In the ancient days of Nigeria, a lot of things were considered to be taboos; albinos, deformed infants and the birth of twins. The belief surrounding the birth of twins was a common one southern people of Nigeria.
Amidst so many barbaric beliefs was a particular practice that stood out and that was the killings of twins in several parts of the olden Nigeria. However, we would be focusing on the ancient city of Calabar, home to the Efik/Ibibio speaking tribe. The port city which holds the ambiance of a peace loving and lively town, once witnessed the brutal killings of innocent babies in the dark era of the pre-colonial days and all this continued until the arrival of the famous Scottish missionary, Mary Slessor.
A common name with a very significant history today, Mary Slessor is remembered as the brave and kind woman who birthed no children but was a mother to so many. While her name is revered and hardly omitted in the history of the ancient city, not many people know the hurdles and the many barriers this foreigner passed through in order to bring light and love to a once dark and barbaric settlement.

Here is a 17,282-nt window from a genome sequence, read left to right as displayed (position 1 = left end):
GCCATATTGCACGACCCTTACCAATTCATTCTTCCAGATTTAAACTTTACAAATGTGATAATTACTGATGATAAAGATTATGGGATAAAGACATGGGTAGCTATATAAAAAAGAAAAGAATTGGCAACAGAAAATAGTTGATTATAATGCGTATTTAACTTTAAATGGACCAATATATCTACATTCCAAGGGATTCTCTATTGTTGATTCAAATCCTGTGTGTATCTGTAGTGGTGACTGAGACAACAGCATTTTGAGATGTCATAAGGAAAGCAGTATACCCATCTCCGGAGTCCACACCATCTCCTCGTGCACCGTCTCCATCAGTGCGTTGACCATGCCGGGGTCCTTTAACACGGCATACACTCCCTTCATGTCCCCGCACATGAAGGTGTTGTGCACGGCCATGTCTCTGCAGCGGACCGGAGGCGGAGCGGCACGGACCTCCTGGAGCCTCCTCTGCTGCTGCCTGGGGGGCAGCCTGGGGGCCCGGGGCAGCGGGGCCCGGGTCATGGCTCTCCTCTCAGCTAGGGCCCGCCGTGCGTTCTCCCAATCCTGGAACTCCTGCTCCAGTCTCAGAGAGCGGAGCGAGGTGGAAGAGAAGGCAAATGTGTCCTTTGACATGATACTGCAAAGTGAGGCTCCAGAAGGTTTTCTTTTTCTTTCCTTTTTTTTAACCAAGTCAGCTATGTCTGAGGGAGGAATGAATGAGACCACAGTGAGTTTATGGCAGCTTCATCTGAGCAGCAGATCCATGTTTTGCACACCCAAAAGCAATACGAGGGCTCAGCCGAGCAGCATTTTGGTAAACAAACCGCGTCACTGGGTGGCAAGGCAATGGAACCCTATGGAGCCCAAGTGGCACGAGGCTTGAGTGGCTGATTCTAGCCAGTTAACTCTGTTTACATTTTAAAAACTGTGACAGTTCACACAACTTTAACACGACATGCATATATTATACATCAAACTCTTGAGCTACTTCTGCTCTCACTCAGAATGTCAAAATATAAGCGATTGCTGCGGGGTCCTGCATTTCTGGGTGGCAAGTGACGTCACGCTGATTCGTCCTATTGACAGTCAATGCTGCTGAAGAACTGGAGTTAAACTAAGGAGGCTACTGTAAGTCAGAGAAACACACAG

Mary Mitchell Slessor, born December 2, 1848, in the city of Aberdeen, Scotland, was the second of a family of seven children. Growing up with an alcoholic father around, Mary was forced to become the breadwinner, working 12 hours a day to fend for her family. However, with the influence of her mother, Mary fell in love with the church and by the tender age of 11, she joined the local missionary and never looked back. Yearning to shared the good news across the world like so many famous missionaries, Mary Slessor set sail for Nigeria at the age of 28 to carry out missionary works in 1876.